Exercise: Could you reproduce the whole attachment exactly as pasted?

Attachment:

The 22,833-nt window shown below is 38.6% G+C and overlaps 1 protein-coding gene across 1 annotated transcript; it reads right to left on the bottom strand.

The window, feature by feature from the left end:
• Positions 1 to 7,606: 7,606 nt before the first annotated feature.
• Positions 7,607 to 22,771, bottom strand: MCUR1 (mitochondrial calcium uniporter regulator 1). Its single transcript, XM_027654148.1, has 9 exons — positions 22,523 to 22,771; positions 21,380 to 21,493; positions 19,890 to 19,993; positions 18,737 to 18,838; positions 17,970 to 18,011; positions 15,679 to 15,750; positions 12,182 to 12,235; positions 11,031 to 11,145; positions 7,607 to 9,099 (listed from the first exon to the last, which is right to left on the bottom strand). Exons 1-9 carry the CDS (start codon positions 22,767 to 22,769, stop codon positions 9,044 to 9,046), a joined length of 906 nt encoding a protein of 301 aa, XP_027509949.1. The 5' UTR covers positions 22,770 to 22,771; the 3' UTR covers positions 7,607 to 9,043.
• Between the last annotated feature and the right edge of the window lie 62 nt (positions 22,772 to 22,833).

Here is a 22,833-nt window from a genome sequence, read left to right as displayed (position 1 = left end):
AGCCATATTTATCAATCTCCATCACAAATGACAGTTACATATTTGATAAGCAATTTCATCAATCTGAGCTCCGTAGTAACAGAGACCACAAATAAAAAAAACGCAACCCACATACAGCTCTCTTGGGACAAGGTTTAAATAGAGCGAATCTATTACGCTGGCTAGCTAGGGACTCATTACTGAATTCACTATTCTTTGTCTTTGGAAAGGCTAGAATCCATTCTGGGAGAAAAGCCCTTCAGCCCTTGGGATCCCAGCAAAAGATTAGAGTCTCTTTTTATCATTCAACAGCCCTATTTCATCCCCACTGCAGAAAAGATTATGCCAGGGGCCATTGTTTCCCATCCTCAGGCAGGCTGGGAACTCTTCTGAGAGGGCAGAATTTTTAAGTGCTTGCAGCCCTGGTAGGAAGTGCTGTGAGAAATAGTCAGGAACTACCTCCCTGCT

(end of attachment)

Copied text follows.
The 22,833-nt window shown below is 38.6% G+C and overlaps 1 protein-coding gene across 1 annotated transcript; it reads right to left on the bottom strand.

The window, feature by feature from the left end:
• Positions 1 to 7,606: 7,606 nt before the first annotated feature.
• Positions 7,607 to 22,771, bottom strand: MCUR1 (mitochondrial calcium uniporter regulator 1). Its single transcript, XM_027654148.1, has 9 exons — positions 22,523 to 22,771; positions 21,380 to 21,493; positions 19,890 to 19,993; positions 18,737 to 18,838; positions 17,970 to 18,011; positions 15,679 to 15,750; positions 12,182 to 12,235; positions 11,031 to 11,145; positions 7,607 to 9,099 (listed from the first exon to the last, which is right to left on the bottom strand). Exons 1-9 carry the CDS (start codon positions 22,767 to 22,769, stop codon positions 9,044 to 9,046), a joined length of 906 nt encoding a protein of 301 aa, XP_027509949.1. The 5' UTR covers positions 22,770 to 22,771; the 3' UTR covers positions 7,607 to 9,043.
• Between the last annotated feature and the right edge of the window lie 62 nt (positions 22,772 to 22,833).

Here is a 22,833-nt window from a genome sequence, read left to right as displayed (position 1 = left end):
AGCCATATTTATCAATCTCCATCACAAATGACAGTTACATATTTGATAAGCAATTTCATCAATCTGAGCTCCGTAGTAACAGAGACCACAAATAAAAAAAACGCAACCCACATACAGCTCTCTTGGGACAAGGTTTAAATAGAGCGAATCTATTACGCTGGCTAGCTAGGGACTCATTACTGAATTCACTATTCTTTGTCTTTGGAAAGGCTAGAATCCATTCTGGGAGAAAAGCCCTTCAGCCCTTGGGATCCCAGCAAAAGATTAGAGTCTCTTTTTATCATTCAACAGCCCTATTTCATCCCCACTGCAGAAAAGATTATGCCAGGGGCCATTGTTTCCCATCCTCAGGCAGGCTGGGAACTCTTCTGAGAGGGCAGAATTTTTAAGTGCTTGCAGCCCTGGTAGGAAGTGCTGTGAGAAATAGTCAGGAACTACCTCCCTGCT